The human value of MedTech: How automations can prioritise high-risk patients for a COVID-19 vaccine


It’s the medical breakthrough on everyone’s lips.

The promising news of a possible Pfizer vaccine, announced earlier this week, is already being hailed as ‘a watershed moment’ in the fight against Coronavirus.

After months of misery and lockdown, it is a welcome ray of hope for many as preliminary testing by BioNTech shows the vaccine to be more than 90 per cent effective.

Green shoots of hope

Downing Street cautiously welcomed the results and said the UK will procure 10 million doses by the end of the year, if it is approved.

Professor of medicine at Oxford University, Sir John Bell, even predicted that we could ‘be back to normal life’ by Spring.

Assuming all goes to plan (fingers crossed), there is now a logistical challenge on the horizon.

Consider these three key questions:

  • Who will be prioritised for the vaccination?
  • In what order will the population receive the jab?
  • How will that be managed?

Dealing with the data

Of course, getting the UK approach right hinges on how our data is handled.

That’s why technologies such as robotic process automation (RPA) are going to be essential in prioritising high-risk patients.

According to preliminary guidelines NHS workers, care home residents and staff should be first in line, once a vaccine is approved by regulators.

Prioritisation is then linked to age, starting with those aged 75 years and above.  While those with underlying health conditions are also likely to be bumped up the list; logical enough.

But how will it be coordinated on a large enough scale to protect a population of 67.8 million?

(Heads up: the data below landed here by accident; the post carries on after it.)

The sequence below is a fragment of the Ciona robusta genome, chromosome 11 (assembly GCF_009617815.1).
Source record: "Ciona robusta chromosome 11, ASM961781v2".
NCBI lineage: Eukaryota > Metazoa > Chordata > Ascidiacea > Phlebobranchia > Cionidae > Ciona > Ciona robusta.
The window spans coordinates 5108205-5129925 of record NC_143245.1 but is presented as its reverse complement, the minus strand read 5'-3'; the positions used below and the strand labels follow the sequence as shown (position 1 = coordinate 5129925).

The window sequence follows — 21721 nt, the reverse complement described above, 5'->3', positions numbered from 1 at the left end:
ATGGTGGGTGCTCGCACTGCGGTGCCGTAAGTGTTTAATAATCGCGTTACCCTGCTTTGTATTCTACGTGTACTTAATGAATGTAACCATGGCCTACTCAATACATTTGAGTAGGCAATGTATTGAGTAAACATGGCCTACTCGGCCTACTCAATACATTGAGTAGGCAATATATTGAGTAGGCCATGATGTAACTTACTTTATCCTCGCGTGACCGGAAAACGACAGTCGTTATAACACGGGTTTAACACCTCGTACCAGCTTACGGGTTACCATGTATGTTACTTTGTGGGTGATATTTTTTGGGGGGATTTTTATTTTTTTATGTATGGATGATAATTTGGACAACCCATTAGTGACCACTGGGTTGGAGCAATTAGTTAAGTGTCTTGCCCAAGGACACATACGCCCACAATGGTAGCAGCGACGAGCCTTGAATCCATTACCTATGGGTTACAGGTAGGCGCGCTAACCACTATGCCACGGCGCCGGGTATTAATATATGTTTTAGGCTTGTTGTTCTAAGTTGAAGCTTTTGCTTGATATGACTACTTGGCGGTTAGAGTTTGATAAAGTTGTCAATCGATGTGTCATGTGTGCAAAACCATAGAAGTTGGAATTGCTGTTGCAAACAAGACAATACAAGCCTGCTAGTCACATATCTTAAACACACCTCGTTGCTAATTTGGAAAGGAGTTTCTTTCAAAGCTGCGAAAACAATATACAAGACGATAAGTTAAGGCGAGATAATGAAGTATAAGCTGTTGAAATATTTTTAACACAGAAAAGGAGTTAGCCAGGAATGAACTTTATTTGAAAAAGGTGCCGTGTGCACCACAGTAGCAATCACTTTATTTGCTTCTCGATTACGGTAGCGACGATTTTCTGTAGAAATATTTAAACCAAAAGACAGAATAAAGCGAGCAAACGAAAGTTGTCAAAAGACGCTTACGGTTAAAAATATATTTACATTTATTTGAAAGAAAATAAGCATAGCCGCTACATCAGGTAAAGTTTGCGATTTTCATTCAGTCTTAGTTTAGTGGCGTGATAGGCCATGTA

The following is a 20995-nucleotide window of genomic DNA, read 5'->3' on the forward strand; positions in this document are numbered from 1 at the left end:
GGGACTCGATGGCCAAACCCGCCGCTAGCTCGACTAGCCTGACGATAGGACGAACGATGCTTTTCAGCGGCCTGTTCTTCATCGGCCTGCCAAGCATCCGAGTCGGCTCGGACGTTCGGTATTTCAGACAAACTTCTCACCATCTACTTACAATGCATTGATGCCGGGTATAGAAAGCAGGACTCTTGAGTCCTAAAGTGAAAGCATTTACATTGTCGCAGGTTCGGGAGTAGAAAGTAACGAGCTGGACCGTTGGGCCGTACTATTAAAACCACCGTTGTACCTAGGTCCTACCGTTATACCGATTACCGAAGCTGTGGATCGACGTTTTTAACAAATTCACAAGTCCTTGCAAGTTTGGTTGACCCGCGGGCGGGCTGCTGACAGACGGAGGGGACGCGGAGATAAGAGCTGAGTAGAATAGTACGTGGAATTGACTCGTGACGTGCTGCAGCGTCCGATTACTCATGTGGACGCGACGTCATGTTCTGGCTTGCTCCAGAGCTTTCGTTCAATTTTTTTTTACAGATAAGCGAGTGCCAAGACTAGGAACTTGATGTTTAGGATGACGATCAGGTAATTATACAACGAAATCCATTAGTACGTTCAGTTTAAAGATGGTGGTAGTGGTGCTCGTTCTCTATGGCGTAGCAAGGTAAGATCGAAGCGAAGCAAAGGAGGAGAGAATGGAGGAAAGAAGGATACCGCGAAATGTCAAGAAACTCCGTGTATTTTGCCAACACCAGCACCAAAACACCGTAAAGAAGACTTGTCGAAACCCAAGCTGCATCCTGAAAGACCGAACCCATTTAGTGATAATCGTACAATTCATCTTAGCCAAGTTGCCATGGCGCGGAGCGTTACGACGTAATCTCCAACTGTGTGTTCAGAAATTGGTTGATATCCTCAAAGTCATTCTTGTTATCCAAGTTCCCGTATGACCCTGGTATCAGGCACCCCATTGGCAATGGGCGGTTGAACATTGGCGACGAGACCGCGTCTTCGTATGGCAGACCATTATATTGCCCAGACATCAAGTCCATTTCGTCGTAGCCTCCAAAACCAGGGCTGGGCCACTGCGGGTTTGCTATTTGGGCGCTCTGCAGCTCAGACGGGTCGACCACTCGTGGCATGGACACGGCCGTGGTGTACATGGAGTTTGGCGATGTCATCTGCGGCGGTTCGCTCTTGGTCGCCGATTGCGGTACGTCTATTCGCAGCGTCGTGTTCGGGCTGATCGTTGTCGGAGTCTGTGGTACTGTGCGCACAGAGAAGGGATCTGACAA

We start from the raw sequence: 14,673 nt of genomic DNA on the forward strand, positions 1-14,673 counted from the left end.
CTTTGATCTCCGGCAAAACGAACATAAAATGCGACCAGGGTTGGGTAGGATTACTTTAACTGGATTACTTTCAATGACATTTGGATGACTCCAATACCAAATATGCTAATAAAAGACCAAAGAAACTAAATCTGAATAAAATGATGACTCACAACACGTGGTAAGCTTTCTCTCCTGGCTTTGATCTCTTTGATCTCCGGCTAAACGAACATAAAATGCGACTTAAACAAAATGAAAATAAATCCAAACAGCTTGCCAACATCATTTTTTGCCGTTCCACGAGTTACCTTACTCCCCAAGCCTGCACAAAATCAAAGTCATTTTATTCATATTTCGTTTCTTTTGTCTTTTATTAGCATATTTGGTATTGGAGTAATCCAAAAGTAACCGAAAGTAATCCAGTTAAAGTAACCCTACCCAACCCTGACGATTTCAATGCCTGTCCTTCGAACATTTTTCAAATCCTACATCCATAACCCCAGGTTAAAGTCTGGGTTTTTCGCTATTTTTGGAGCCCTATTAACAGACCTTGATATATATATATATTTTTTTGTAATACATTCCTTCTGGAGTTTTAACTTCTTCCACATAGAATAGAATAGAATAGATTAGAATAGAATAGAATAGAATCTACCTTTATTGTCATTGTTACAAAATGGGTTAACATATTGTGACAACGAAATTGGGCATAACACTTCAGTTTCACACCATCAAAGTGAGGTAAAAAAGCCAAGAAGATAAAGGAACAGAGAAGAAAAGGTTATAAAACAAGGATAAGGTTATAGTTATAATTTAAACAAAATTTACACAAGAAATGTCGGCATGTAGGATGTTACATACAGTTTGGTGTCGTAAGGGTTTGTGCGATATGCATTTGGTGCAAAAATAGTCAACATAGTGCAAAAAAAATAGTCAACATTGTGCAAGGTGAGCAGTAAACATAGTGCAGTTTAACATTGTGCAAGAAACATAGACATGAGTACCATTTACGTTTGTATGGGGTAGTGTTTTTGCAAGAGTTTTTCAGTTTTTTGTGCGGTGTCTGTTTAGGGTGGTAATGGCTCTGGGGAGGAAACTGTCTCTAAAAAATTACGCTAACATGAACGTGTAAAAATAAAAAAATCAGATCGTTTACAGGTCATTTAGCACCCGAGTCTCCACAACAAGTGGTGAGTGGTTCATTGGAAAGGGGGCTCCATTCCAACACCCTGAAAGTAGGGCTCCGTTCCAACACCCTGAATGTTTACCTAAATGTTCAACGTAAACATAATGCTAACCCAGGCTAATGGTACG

The work required by healthcare staff is a huge manual undertaking at a time when provisions are already stretched. And time is not on our side.


Accelerate the process – with automations

Instead, consider the ability of technology to get vaccines into the hands of those who need it the most. This could be done faster and with greater accuracy.

RPA would substantially reduce the time spent by acting as a ‘perfect digital health worker’, analysing patient records intelligently, at lightning speed, and notifying high risk groups in the correct order.

Before your imagination runs wild, this isn’t some sort of dystopian nurse figure.

Instead, RPA is cleverly designed pieces of software, which in this case would be capable of scanning and sorting millions of data points to prioritise high risk groups, such as older patients or those with diabetes.


Agile Automations, a Manchester-based software house, believe the process could save the government millions of pounds in time and money.

Chief technology officer Dan Holgate explains: “Automations are designed to specialise in datasets, processing and extracting information like this. With a predetermined ruleset, such as the government’s risk factors, this type of task is perfect for RPA.”

“All the information needed to make it work is already there, stored across several systems. An automation could cross reference these attributes to create a risk score for each individual.”

“The data would be encrypted and it’s handling would not be open to human error unlike in the manual scenario. It also frees up back office staff to help with more value-added tasks such as individual queries and reassurance.”

What could the process look like?

  • Collect identifying data from multiple sources via RPA such as electronic health records stored by the NHS, National Insurance number and electoral roll etc
  • Sort data into core attributes such as age, sex, race, underlying health conditions
  • Rank the level of risk for each person according to the government ruleset
  • Calculate the geographical spread of demand so NHS services can prepare and be scaled-up in certain high-risk areas to administer the vaccine
  • Automatically generate emails/letters/ text messages to inform the public of the process and their risk category
  • Calculate the number of the population who have had the vaccine (ongoing)
  • Automatically send follow-up communication